Assange’s arrest was strongly condemned by Bolivian President Evo Morales and called for his release.

"We strongly condemn the detention of #JulianAssange and the violation of freedom of speech. Our solidarity is with this brother who is persecuted by the US government for bringing to light its human rights violations, murders of civilians and diplomatic espionage #FreeJulian," Morales wrote on Twitter.

Margarita Simonyan, the editor-in-chief of Sputnik news agency and RT broadcaster, said that "global hypocrisy won" commenting on the arrest of Assange.

"Assange understood that global hypocrisy would find a reason to hobble or even kill him, so he found asylum in the Ecuadorian Embassy. He should have gone to ours. He should have. He would be living like [Edward] Snowden now — he would make trips to Sochi, talk to anyone he wanted to. I would teach him how to boil crustaceans. But he hadn't asked for advice. And then it was impossible to get him out of the Ecuadorian Embassy — they would have arrested him right away. Like they did today," Simonyan said.

She also pointed that the Ruptly video agency, which is a project of the RT broadcaster, was the only media outlet that filmed the moment of the WikiLeaks founder's arrest.

"The fact that only we filmed Assange's arrest today is the most obvious verdict to the disgraceful state of the global media. While everyone has been waiting for his expulsion for days, they are now forced to show our shots," Simonyan wrote on her Telegram channel.

Rossiya Segodnya International Information Agency head Dmitry Kiselev pointed out that freedom of speech was no longer a value in the United States, commenting on the fate of Assange.

Ben Wizner, director of the speech, privacy and technology project at the American Civil Liberties Union, described the US prosecution of Assange as "unprecedented and unconstitutional."

"Any prosecution by the United States of Mr. Assange for Wikileaks’ publishing operations would be unprecedented and unconstitutional, and would open the door to criminal investigations of other news organizations," Wizner said.

According to the Center for Investigative Journalism, the arrest of Assange constituted a blow to the entire field of investigative journalism.

"Whatever your view of its philosophy of radical transparency, Wikileaks is a publisher. Any charges now brought in connection with that material, or any attempt to extradite Mr Assange to the United States for prosecution under the deeply flawed cudgel of the Espionage Act 1917, is an attack on all of us," the organization’s statement said.

Christophe Deloire, the head of the Reporters Without Borders (RSF) international non-profit organization advocating freedom of the press, said that targeting Assange because of the WikiLeaks activity would be a "dangerous precedent" that the United States could pursue in future.

The European Centre for Press and Media Freedom (ECPMF) called on the UK authorities to observe such principles as human rights and freedom of expression when dealing with the case of the WikiLeaks founder.

"The ECPMF joins Reporters Without Borders (RSF) in calling for the United Kingdom to observe human rights and freedom of expression in its treatment of Assange. His contributions through WikiLeaks, used by outlets around the world for journalistic reporting, should be taken into account, as well as the necessity to protect sources. Harsh punishment against Assange could pose a danger to press freedom by deterring whistleblowers from denouncing abusive practices by those in power," the ECPMF said in a statement.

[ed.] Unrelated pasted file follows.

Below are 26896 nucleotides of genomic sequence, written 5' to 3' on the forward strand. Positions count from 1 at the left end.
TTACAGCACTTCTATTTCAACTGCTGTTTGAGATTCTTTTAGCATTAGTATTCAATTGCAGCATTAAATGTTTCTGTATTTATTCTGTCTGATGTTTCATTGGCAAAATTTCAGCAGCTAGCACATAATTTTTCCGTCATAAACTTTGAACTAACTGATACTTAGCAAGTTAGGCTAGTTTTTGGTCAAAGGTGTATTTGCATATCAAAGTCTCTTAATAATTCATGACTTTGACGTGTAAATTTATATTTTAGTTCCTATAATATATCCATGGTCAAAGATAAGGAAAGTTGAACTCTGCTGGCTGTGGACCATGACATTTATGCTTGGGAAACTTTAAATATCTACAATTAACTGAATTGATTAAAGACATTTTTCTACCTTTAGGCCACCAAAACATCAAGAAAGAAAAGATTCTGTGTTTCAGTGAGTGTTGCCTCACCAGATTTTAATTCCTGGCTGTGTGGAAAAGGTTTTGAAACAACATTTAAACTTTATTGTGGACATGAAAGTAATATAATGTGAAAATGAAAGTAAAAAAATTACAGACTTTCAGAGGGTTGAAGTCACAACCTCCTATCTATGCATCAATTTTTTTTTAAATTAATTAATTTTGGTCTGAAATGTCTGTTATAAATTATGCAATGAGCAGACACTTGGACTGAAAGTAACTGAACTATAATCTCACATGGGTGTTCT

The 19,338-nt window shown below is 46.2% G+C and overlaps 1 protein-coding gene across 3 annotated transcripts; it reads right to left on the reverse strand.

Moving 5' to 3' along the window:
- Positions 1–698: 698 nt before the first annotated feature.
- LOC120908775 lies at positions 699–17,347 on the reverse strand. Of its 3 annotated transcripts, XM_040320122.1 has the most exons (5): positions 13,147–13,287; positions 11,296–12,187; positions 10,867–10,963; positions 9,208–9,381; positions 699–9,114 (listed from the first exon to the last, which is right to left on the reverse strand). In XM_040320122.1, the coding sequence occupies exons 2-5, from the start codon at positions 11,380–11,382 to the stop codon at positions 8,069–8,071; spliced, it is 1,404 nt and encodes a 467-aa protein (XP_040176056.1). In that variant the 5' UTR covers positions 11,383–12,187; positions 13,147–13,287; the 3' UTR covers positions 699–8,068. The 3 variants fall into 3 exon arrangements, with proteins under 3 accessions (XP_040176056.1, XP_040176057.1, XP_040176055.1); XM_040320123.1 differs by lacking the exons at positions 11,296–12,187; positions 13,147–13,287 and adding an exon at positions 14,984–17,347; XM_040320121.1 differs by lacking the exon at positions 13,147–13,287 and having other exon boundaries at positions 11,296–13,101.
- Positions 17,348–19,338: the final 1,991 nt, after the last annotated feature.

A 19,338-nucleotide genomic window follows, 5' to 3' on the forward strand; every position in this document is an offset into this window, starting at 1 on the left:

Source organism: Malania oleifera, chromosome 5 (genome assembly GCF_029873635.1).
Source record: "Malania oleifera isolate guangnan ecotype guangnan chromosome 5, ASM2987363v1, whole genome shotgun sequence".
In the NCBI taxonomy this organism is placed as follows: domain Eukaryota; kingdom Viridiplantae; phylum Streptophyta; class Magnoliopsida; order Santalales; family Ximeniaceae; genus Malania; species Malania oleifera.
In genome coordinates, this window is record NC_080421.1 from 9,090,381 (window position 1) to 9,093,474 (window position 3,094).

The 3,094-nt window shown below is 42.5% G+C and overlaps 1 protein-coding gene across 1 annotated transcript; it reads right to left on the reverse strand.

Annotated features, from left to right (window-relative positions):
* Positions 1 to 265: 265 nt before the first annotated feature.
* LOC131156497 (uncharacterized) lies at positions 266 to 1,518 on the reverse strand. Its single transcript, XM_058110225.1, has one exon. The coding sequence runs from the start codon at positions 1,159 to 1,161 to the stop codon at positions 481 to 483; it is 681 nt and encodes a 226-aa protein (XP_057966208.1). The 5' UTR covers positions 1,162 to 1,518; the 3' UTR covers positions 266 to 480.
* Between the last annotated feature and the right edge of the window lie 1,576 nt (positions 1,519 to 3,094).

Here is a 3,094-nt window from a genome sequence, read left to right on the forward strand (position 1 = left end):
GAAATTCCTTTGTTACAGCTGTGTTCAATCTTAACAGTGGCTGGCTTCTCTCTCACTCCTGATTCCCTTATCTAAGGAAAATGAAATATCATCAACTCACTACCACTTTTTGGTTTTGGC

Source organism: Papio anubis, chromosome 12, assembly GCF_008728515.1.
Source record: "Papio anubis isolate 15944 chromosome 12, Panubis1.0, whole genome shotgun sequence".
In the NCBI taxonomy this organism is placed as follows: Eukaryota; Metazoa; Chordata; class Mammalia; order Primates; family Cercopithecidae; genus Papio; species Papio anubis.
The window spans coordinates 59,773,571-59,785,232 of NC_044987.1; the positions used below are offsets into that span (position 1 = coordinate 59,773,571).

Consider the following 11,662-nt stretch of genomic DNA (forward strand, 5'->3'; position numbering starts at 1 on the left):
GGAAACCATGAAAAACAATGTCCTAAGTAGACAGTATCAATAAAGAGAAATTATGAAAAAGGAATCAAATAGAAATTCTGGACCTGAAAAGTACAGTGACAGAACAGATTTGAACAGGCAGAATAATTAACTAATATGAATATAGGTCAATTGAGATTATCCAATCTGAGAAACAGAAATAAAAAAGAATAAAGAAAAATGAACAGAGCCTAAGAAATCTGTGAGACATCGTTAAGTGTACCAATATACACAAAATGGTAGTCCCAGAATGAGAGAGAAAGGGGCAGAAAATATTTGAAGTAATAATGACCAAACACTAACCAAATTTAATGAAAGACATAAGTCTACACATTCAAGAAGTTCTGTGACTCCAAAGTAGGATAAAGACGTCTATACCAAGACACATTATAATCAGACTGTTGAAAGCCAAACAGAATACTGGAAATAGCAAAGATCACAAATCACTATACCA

Another famous whistleblower – former US National Security Agency contractor Edward Snowden – pointed out that the detention of Assange had been recognized as arbitrary and violating human rights by the United Nations.

SOME MODERATE EVALUATIONS

Some parties took a cautious stance toward Assange’s arrest, having refrained from open criticism of Assange’s arrest by the UK police.

"As a general rule, we will not improvise position on events that are unfolding ... since we have taken the podium. We will be following closely, and we will come back to you if there is an EU angle. But we understand that this being a judicial European arrest warrant in case Sweden is also involved, this will be as you know, discussed many times here — a process in the hands of the judges. When judges speak, politicians should shut up. And executives, I would say," Chief Spokesman for the European Commission Margaritis Schinas said.

A similar position was taken by the Office of the Organization for Security and Co-operation in Europe (OSCE) Representative on Freedom of the Media, which also noted that journalists should not be prosecuted over WikiLeaks’ activities.

"The Office has not intervened in this case in the past. We will follow it paying close attention that journalists are not prosecuted in relation to WikiLeaks," the office said.

The Human Rights Watch group said it needed more information on the issue to comment on it.

"We are not commenting at this time until more information is known, and are awaiting greater clarity on the charges," the advocacy group said.

UN General Assembly President Maria Fernanda Espinosa said she expected Assange’s rights to be protected, according to the principles of international law.

If you liked this article, share it with your friends on social networks: